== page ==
LETTER TO THE EDITOR
Response to letter from Barry & Dennis
Version of Record online: 19 JAN 2014
© 2014 Society for the Study of Addiction
Volume 109, Issue 5, pages 853–854, May 2014
How to Cite
Graham, K., Miller, P., Chikritzhs, T., Bellis, M. A., Clapp, J. D., Hughes, K., Toomey, T. L. and Wells, S. (2014), Response to letter from Barry & Dennis. Addiction, 109: 853–854. doi: 10.1111/add.12430
- Issue online: 10 APR 2014
- Version of Record online: 19 JAN 2014
This letter is a reply to Barry A., Dennis M. Methodological and practical limitations to visually determining intoxication. Addiction 2014; 109: 851–853
We are grateful for the letter from Barry & Dennis  because it helps to clarify the kind of measurement validation needed to support enforcement of laws prohibiting service to intoxicated bar patrons. In fact, although in our paper  we discuss the development and validation of a measure of intoxication based on observable signs, addressing drunkenness of bar patrons does not require a measure that is valid across the spectrum of levels of consumption—the only validation issue for the enforcement approach we are proposing is that if someone is identified as being very drunk, they actually are very drunk.
In particular, when enforcing laws against overserving, enforcement agents are often put into the position of having to prove, after the fact, that the patron who was served was, in fact, intoxicated. Without this proof, the charge against the licensee is often dropped, leading to frustration on the part of enforcement agents and ultimately a lack of enforcement. One way around this, as we suggest in the paper, is to set the threshold quite high using gross signs of intoxication (e.g. staggering, slurring words, losing balance) to increase specificity (i.e. so that no non-intoxicated people are identified erroneously as intoxicated). This will, of course, result in reduced sensitivity (i.e. more false negatives); however, that some people who have high blood alcohol concentrations (BACs) may not be identified as visibly intoxicated is irrelevant—to make the charge stick, it is only necessary to show that the person identified as intoxicated was, in fact, intoxicated. With current technology, such observable criteria could easily be backed by video recording of the person's behaviour.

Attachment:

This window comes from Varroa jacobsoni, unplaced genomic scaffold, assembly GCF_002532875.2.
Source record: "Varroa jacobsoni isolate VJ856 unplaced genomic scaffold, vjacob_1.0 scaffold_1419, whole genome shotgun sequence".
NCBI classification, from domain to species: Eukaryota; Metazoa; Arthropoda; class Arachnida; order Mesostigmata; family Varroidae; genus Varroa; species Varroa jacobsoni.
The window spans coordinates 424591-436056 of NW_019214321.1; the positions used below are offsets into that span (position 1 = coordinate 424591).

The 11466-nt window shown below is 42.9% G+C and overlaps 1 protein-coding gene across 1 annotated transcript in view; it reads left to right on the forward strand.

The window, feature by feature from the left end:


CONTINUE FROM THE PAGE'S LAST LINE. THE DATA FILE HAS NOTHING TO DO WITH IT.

The arguments by Barry & Dennis regarding why intoxication cannot be measured reliably based on observable signs relate almost entirely to the fact that people who have high BACs may not appear to be intoxicated, thereby resulting in false negatives. Brick & Erickson  were also concerned with this problem—that is, misinterpreting people as being less intoxicated than they actually are—and the inherent risks this poses for safe driving. This is a very important concern for preventing drinking and driving, because such individuals are likely to have significant impairment when they drive despite the lack of overt signs of intoxication. Thus, we agree entirely with Barry & Dennis that some people who have consumed large amounts of alcohol may indeed appear quite sober because of individual differences and the tolerance they have developed. However, the main concern in terms of intoxication of bar patrons is identifying patrons who are obviously intoxicated. Failing to identify people as being intoxicated because they are well behaved and not showing any visible signs of intoxication (despite high BACs) is of much less concern.
Existing laws regarding serving intoxicated patrons are rarely, if ever, enforced and it is unlikely that random breath checks will ever be implemented to address simple intoxication. Therefore, we disagree with Barry & Dennis that setting a threshold for intoxication based on observable criteria could ‘serve as a hindrance’ to building future initiatives to prevent intoxication. If this approach can result in systematic and successful enforcement of serving laws, at least for the most obviously drunk, this would be a substantial step forward from the current situation.
Declaration of interests
In the past 5 years, the Centre for Public Health (M.A.B., K.H.) has received a grant from Drinkaware to undertake an independent study of drinking behaviours among students and M.A.B. has provided them with independent medical advice. Drinkaware is an independent UK-wide charity supported by voluntary contributions from the alcohol and supermarket industries and governed through a memorandum of understanding between the Department of Health, Home Office, Scottish Executive, Welsh Assembly Government, Northern Ireland Office and Portman Group. There are no other conflicts of interest.